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Jul 28, 2011 03:58 PM

Good sub rolls in Bay area?

The lack of a great hoagie/grinder/sub shop in the Bay Area is not only deplorable, but well covered on this and other boards. I plan to change this in the next year or so, and am doing extensive research on the ingredients that will contribute to my vision. Over the course of the past few months, I've visited many local sub shops, with the result of being mostly disappointed, but confident in my ability to change the local atmosphere for the better. The key is in the bread, and too many places are either using really tough, sourdough, or baguette-style rolls that are not conducive to a friendly bite, or on the flip side, really tender too-soft rolls that collapse or dissolve under the weight of a hot juicy filling.

That said, three subs have met my standards for bread, for different reasons.

1. Freddie's (they use Wiedermeyer, and so does Subs, Inc)
2. Genova Delicatessen (they use Maggiora)
3. King Foot Subs (counter people don't know/won't say)

Anyone know who supplies the bread to King Foot Subs? Or have you had a great sub with great bread lately and want to share? I am not interested in importing Amaroso's or Sarcone's (the superior Philly bread, in my opinion), as I would prefer to support local businesses and keep the rolls as fresh as possible.


Freddie's Sandwiches
300 Francisco St, San Francisco, CA 94133

Genova Delicatessen
2064 Treat Blvd, Walnut Creek, CA 94598

King Foot Subs
724 Bush St, San Francisco, CA 94108

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  1. Check out the rolls at Boccalone in Ferry Plaza, if I recall what they said it's a custom item from Acme.

    Have you looked into the part-rice-flour baguettes some banh mi places get from the Vietnamese bakeries?

    1 Reply
    1. re: Robert Lauriston

      the Vietnamese rolls in the bay area are the worst pieces of styrofoam crap ever. Try an Banh Mi in Paris or NY and sad that I don't even bother in the area.

    2. Uncle Dougie's (a pretty great sub shop - NY-style Italian heroes, to be specific) gets its bread custom-made daily by Italian French Baking Co, in SF.

      Italian French Baking Co
      1501 Grant Ave, San Francisco, CA 94133

      Uncle Dougie's
      362 17th St, Oakland, CA 94612

      Uncle Dougie's
      2328 Bowditch St, Berkeley, CA 94704

      1. You need to find out a way to make or get Semolina Rolls with and without sesamee like they have in NYC.. The crust is slightly crunchy, but soft.. not too chewy but not like styrofoam like the crappy rolls here..

        1. Hm. The Bay Area has it's own Submarine tradition that you frankly can't duplicate in parts of the East Coast. Yellow Submarine, or Submarine Center in West Portal comes to mind, and they use a soft bread. Then there's the Roxy's Market genre, which bridges the gap to the old style Molinari's, and Lucca style. All of these let you pick your bread - typically a harder sourdough type bread.

          I don't think we've ever had the grinder/hoagie style you're looking to duplicate - but that's a regional difference, not a failing.

          Italian breads, characterized with the soft texture, and light flavor aren't readily available in SF. It was never something you could get at the supermarket. The closest would be the previously mentioned Italian French baking company in North Beach. Parkside Market has at times carried something very similar as well (they also carry Italian French Baking, but not the hoagie style you want) but I don't recall the bakery.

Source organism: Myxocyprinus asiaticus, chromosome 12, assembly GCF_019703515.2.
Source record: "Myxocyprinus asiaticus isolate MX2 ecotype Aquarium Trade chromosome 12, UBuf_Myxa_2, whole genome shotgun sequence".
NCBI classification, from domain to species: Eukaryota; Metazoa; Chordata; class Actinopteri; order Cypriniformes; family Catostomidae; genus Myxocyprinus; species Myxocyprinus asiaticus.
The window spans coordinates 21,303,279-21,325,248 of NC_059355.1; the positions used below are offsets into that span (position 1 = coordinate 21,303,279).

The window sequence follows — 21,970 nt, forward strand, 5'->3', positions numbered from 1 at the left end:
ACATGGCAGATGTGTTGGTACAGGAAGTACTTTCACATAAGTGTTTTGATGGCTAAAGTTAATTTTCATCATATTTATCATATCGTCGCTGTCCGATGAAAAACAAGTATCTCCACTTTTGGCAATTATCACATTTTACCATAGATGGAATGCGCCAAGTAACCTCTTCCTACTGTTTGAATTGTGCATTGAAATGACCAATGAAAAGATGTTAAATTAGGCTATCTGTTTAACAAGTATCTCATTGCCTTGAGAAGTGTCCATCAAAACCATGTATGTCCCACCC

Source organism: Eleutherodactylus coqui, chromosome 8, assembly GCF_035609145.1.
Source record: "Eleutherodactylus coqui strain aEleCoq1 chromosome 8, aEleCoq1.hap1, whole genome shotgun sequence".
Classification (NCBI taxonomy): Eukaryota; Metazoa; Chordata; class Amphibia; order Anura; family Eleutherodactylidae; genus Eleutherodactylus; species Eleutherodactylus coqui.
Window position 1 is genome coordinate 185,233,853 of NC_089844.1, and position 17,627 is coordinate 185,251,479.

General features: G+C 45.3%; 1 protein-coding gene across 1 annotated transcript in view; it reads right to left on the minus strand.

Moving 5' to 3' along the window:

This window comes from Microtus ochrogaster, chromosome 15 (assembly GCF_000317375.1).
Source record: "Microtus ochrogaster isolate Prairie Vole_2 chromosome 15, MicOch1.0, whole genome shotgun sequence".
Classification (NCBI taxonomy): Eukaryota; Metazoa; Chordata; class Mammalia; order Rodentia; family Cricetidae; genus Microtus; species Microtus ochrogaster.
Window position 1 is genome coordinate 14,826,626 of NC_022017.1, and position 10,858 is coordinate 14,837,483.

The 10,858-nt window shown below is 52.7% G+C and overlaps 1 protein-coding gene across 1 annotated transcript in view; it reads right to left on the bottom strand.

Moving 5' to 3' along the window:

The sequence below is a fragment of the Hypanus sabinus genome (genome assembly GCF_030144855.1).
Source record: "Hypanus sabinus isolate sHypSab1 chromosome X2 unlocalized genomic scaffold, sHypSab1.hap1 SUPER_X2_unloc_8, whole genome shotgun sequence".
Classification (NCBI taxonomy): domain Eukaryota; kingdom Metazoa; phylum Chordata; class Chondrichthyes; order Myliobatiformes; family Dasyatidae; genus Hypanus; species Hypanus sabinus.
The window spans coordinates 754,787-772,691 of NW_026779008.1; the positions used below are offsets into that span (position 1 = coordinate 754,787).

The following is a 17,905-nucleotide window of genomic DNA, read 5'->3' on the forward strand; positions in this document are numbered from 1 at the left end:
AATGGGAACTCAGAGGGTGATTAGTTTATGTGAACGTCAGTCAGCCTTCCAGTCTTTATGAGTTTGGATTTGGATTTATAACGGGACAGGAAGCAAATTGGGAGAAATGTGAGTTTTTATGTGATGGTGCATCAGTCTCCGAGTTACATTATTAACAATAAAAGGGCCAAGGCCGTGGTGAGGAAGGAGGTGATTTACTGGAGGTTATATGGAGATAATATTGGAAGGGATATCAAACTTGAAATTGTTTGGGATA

Parkside Cafe
          43 Arenal Ave, Stinson Beach, CA 94970

          The Submarine Center
          820 Ulloa St, San Francisco, CA 94127

          1. Finally, some news of the sub shop project, Merigan, opening in SOMA in the fall.

            12 Replies
            1. re: Melanie Wong

              Oh, this sounds awesome. I have been on the hunt for a decent Italian sub (grindah, hoagie, whattevah ya wanna call it) for a long time. Not having this style readily available in SF might not be a "failing", but I consider it a (first world, admittedly) problem that needs solving. Looks like Liza is a good candidate to take it on!

              The Italiano at Toaster Oven is about the best I've been able to find and it's close to work, but I am looking forward to stretching my legs out on a nice walk much further down 2nd street to grab "a killer Italian combo"! Great pic on Tablehopper with the bottle and keys, too.

              1. re: lakemerritter

                I'm not sure we need another "inspired by" attempt at a sub shop, with classic sandwiches reinvented using higher end ingredients. The one picture in that article just looks like a restaurant quality sandwich, not so much a sub, hoagie type thing.

                The Philly style pork with broccoli the article mentioned is a good example of a sandwich with a very distinct flavor profile you can't knock off without respecting the formula that makes it so good. Heritage pork isn't going to work unless they slice it and soak it the same way. Sharp provolone has to be hand cut from a hard provolone. It's would be great if they could pull it off though.

                1. re: sugartoof

                  I generally agree--all I want is a decent Italian, the kind that gets toasted in a pizza oven and by default comes with hots and no mayo or mustard or any of that crap. Decent but not necessarily "artisan" (read super-pricey) meats, fresh veggies (lettuce, tomato, onion), with oil and vinegar and salt and pepper on top. And the all-important good bread. I know that's not exactly what Merigan is going for, but I am hopeful it'll be good. And hopefully not cost $12?